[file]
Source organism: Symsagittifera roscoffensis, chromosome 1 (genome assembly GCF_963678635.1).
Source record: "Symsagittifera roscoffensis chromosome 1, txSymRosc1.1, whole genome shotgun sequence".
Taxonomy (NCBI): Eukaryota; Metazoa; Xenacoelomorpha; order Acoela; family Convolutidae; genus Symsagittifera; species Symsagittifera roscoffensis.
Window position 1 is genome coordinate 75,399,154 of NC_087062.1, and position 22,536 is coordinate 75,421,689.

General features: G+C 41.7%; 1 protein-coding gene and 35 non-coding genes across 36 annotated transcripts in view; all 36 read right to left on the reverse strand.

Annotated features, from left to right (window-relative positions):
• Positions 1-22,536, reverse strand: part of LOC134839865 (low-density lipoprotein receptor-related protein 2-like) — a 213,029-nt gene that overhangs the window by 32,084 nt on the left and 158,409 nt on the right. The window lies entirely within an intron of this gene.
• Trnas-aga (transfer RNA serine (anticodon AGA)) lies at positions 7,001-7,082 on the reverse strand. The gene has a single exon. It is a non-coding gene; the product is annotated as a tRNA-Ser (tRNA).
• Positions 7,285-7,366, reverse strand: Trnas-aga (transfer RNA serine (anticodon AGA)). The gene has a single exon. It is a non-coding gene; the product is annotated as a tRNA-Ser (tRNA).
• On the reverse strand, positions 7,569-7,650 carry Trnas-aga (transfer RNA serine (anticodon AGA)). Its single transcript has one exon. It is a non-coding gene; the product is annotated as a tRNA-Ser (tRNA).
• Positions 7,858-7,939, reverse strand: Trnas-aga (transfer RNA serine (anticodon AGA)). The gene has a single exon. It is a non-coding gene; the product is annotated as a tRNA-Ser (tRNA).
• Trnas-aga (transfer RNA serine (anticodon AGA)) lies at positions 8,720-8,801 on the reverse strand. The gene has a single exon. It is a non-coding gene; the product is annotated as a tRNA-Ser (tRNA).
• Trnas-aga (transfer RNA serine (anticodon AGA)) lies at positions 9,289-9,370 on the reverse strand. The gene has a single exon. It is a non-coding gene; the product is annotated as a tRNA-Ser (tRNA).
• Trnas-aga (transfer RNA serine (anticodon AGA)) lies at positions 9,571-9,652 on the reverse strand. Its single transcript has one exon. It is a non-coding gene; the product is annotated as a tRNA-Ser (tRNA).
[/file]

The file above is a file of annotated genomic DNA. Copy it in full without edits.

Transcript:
Source organism: Symsagittifera roscoffensis, chromosome 1 (genome assembly GCF_963678635.1).
Source record: "Symsagittifera roscoffensis chromosome 1, txSymRosc1.1, whole genome shotgun sequence".
Taxonomy (NCBI): Eukaryota; Metazoa; Xenacoelomorpha; order Acoela; family Convolutidae; genus Symsagittifera; species Symsagittifera roscoffensis.
Window position 1 is genome coordinate 75,399,154 of NC_087062.1, and position 22,536 is coordinate 75,421,689.

General features: G+C 41.7%; 1 protein-coding gene and 35 non-coding genes across 36 annotated transcripts in view; all 36 read right to left on the reverse strand.

Annotated features, from left to right (window-relative positions):
• Positions 1-22,536, reverse strand: part of LOC134839865 (low-density lipoprotein receptor-related protein 2-like) — a 213,029-nt gene that overhangs the window by 32,084 nt on the left and 158,409 nt on the right. The window lies entirely within an intron of this gene.
• Trnas-aga (transfer RNA serine (anticodon AGA)) lies at positions 7,001-7,082 on the reverse strand. The gene has a single exon. It is a non-coding gene; the product is annotated as a tRNA-Ser (tRNA).
• Positions 7,285-7,366, reverse strand: Trnas-aga (transfer RNA serine (anticodon AGA)). The gene has a single exon. It is a non-coding gene; the product is annotated as a tRNA-Ser (tRNA).
• On the reverse strand, positions 7,569-7,650 carry Trnas-aga (transfer RNA serine (anticodon AGA)). Its single transcript has one exon. It is a non-coding gene; the product is annotated as a tRNA-Ser (tRNA).
• Positions 7,858-7,939, reverse strand: Trnas-aga (transfer RNA serine (anticodon AGA)). The gene has a single exon. It is a non-coding gene; the product is annotated as a tRNA-Ser (tRNA).
• Trnas-aga (transfer RNA serine (anticodon AGA)) lies at positions 8,720-8,801 on the reverse strand. The gene has a single exon. It is a non-coding gene; the product is annotated as a tRNA-Ser (tRNA).
• Trnas-aga (transfer RNA serine (anticodon AGA)) lies at positions 9,289-9,370 on the reverse strand. The gene has a single exon. It is a non-coding gene; the product is annotated as a tRNA-Ser (tRNA).
• Trnas-aga (transfer RNA serine (anticodon AGA)) lies at positions 9,571-9,652 on the reverse strand. Its single transcript has one exon. It is a non-coding gene; the product is annotated as a tRNA-Ser (tRNA).